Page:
IL-10 is a potent pleiotropic cytokine that is produced e.g. by monocytes, macrophages, T and B cells. This cytokine has the capacity to inhibit synthesis of pro-inflammatory cytokines such as IL-2, IFN-γ, TNF-α and importantly IL-6 . It has earlier been shown that systemically increased IL-10 levels suppresses the frequency and severity of CIA , , , , . The inflammation-dependent IL-1/IL-6 promoter has low basal activity, which significantly increases during acute inflammatory conditions . We found that this promoter, driving the IL-10 gene expression, does not induce increased systemic (serum) levels of IL-10 during the course of arthritis in vivo, but a locally increased IL-10 expression in lymph nodes; particularly in B cells and other APCs. Whether the B cells in the LNT-IL-10 mice are IL-10- producing regulatory B cells  is currently unknown, although it is possible as such cells have been found to reduce the severity of arthritis , . Our data are supported by those of others , where it was recently found that a local and inflammation-dependent increase in IL-10 produced by endothelial cells results in suppressed development of zymosan induced arthritis in mice.
Interleukin-6 has been found to contribute to the development of synovitis as well as cartilage and bone destruction in autoimmune arthritis (reviewed in ). As expected, IL-6 was almost absent in the LNT-IL-10 mice but not in the arthritic control group. IL-6 is regulated by a multitude of mechanisms including SOCS1 and 3 e.g. SOCS1 down regulates its expression . The SOCS adaptor proteins are in turn induced by IL-10 . In fact, increased expression of both SOCS1 and 3 have been shown to decrease the severity of arthritis , , . In our system, increased production of IL-10 in lymph nodes coincides with elevated mRNA levels of SOCS1 and decreased levels of IL-6. It is also known that IL-6 in the presence of TGF-β drives ROR-γt expression in naïve T cells to Th17 cells, while the absence of IL-6 induces FoxP3 expression and expansion of T regulatory cells , , . At the studied time points, no differences in the number of T regulatory cells or serum levels of IL-17 could be detected, suggesting that this mechanism is less likely.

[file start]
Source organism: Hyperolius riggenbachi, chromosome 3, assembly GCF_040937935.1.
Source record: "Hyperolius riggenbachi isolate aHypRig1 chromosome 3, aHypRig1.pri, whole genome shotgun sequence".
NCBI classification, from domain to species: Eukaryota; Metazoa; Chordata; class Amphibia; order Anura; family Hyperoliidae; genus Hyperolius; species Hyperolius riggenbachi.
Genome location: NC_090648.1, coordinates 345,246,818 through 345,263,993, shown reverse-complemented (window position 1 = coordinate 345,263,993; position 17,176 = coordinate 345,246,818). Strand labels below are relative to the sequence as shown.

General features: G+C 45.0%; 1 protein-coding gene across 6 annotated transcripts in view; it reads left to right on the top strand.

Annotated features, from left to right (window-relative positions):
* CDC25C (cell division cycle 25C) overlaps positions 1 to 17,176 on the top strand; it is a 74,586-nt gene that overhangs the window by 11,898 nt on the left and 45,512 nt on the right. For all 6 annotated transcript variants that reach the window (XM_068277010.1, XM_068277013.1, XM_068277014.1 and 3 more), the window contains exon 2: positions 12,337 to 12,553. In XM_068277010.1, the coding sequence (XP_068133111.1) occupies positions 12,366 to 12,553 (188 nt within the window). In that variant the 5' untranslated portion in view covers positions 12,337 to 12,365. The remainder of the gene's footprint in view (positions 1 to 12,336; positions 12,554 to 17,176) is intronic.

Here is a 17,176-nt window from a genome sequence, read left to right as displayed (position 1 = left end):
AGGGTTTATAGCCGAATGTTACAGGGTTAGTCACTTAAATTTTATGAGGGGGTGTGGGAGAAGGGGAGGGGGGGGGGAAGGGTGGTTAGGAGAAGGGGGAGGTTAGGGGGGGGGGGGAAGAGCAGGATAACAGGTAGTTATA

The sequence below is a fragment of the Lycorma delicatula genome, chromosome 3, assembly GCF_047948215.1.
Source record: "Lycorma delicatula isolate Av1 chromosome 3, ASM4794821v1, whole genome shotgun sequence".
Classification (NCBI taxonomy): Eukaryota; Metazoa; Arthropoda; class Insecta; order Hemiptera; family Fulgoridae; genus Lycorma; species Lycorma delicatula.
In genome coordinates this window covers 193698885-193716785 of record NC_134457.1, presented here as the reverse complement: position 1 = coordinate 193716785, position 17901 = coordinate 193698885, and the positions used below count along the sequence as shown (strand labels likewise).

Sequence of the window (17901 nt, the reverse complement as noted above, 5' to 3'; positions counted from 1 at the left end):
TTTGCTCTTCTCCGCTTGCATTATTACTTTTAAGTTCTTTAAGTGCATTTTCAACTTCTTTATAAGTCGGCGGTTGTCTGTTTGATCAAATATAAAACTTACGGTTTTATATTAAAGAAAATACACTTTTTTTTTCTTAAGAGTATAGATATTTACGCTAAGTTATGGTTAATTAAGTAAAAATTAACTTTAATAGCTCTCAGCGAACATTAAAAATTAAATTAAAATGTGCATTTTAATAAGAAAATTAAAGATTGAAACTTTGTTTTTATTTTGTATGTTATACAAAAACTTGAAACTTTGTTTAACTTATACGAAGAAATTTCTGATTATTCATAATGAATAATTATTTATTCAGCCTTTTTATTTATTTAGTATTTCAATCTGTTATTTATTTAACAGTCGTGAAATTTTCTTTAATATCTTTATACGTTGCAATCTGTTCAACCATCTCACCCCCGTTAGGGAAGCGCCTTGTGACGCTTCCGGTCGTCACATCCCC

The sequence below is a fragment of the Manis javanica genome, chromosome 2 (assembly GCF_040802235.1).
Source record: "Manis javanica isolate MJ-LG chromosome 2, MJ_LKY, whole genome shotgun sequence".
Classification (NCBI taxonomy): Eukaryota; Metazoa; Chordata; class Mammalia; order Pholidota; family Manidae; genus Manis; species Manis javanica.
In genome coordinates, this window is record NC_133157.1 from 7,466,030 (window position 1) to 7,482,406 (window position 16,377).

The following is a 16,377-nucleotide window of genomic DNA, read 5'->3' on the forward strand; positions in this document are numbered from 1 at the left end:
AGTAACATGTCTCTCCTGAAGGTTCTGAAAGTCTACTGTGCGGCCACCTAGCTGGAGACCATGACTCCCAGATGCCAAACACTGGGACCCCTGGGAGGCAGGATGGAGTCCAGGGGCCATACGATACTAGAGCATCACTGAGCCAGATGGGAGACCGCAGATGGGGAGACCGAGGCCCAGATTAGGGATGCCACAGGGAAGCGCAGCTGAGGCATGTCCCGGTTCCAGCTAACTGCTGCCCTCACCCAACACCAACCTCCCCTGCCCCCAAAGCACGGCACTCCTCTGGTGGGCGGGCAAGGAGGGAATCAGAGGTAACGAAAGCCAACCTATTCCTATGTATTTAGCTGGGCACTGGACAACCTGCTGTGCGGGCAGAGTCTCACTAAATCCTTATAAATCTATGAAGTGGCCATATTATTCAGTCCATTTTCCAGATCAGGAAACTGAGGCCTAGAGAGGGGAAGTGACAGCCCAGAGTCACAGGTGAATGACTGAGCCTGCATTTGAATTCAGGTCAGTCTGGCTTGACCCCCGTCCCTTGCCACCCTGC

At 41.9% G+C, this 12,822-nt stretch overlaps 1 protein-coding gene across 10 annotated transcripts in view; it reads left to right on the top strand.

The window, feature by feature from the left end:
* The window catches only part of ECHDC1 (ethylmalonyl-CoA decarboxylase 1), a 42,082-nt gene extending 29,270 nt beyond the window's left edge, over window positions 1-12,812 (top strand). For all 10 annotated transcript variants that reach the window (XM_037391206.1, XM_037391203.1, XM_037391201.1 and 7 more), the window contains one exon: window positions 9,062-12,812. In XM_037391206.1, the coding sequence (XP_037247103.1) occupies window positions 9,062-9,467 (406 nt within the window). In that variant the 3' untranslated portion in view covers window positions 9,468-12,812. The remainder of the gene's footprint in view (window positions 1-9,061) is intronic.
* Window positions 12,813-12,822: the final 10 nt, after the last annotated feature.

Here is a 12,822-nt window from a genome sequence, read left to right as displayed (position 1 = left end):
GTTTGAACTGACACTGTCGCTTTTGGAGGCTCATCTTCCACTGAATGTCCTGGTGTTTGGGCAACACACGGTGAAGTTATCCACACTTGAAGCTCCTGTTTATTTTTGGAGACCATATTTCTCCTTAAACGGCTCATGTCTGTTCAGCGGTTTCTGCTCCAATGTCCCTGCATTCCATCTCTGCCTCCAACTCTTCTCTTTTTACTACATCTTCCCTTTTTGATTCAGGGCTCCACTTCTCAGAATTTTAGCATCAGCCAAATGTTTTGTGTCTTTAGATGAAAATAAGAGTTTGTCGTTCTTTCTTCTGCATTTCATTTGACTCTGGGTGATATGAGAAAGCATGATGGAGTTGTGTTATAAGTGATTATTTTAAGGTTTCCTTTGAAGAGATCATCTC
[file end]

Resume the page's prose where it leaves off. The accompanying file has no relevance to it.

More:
The frequency of B cells is decreased both locally in lymph nodes and systemically in spleen of LNT-IL-10 mice compared with controls. This effect might be attributed mainly to decreased IL-6 levels as the cytokine originally was identified as a B-cell differentiation factor and plays an important role in the development of antibody-producing plasma cells . Beside the fact that fewer B cells can lead to lower levels of anti-CII IgG antibodies (which also could be due to a less inflammatory status), the beneficial effects of a reduced B cell population is well described in the outcome of human RA by the use of B cell depleting anti-CD20 antibodies .